In the motion for a new trial, Hannon calls the prosecutors’ theory of criminal liability—that is, their decision to charge Sutton under the D.C. murder statute, rather than the federal code—“unprecedented.”
“Should this case become a standard, it will have far-reaching and enormously costly effects on law enforcement,” Hannon writes. “This new standard would up-end the standard of Constitutional Policing that emanated from the Supreme Court’s decision in Graham v. Connor.”
Sutton was charged and convicted in federal court of second-degree murder under local, D.C. law. (Prosecutors were allowed to bring the local charge into federal court because the other counts, obstruction of justice and conspiracy, were brought under federal statutes.)
As a police officer, Sutton is typically afforded certain constitutional protections when he uses force in carrying out the responsibilities of his job. But prosecutors in this case did not accuse Sutton of using excessive force as a police officer so he was not entitled to those same protections that the Supreme Court has laid out. Instead, they charged him under the local law that governs civilians’ actions.
Therefore, the question facing the jury on the murder charge was basically whether Sutton acted in conscious disregard of extreme risk of death or serious injury, and knew his behavior created the risk that ultimately ended in Hylton-Brown’s death, instead of whether Sutton acted in accordance with a reasonable officer on the scene.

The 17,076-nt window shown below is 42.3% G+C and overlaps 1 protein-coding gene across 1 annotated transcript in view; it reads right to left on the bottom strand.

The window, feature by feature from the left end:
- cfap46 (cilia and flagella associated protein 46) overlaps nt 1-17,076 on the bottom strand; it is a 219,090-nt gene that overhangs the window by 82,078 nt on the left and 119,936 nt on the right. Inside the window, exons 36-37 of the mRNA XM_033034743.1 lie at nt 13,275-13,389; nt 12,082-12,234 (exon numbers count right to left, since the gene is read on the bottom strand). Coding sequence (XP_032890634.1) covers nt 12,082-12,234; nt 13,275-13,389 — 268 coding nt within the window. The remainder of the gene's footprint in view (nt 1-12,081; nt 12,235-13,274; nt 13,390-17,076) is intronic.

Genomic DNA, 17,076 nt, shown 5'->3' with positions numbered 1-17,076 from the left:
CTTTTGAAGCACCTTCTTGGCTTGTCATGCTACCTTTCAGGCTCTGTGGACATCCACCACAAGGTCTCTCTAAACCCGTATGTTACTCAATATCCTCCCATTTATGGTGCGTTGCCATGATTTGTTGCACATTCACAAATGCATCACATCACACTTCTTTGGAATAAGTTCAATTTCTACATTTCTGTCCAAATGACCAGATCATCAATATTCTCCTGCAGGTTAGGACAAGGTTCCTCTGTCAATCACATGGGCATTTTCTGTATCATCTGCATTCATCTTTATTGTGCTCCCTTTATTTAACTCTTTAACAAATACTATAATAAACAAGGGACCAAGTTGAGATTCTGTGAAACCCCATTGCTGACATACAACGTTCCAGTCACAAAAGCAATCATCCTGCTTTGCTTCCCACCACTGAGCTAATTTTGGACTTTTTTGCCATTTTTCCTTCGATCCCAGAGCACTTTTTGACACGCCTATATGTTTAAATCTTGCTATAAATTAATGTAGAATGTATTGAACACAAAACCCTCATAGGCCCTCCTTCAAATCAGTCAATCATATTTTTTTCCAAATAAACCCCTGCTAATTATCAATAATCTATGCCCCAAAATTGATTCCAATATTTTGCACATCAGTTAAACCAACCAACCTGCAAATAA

Hannon also points out that the D.C. Council enacted a local law that governs an officer’s use of deadly force and argues that Sutton should have been charged under that section of the law. It requires a judge or jury to evaluate the officer’s actions “from the perspective of a reasonable law enforcement officer,” and consider whether the subject had a deadly weapon or refused to comply with commands, and whether the officer tried to de-escalate the situation or whether the officer’s actions increased the risk of a confrontation.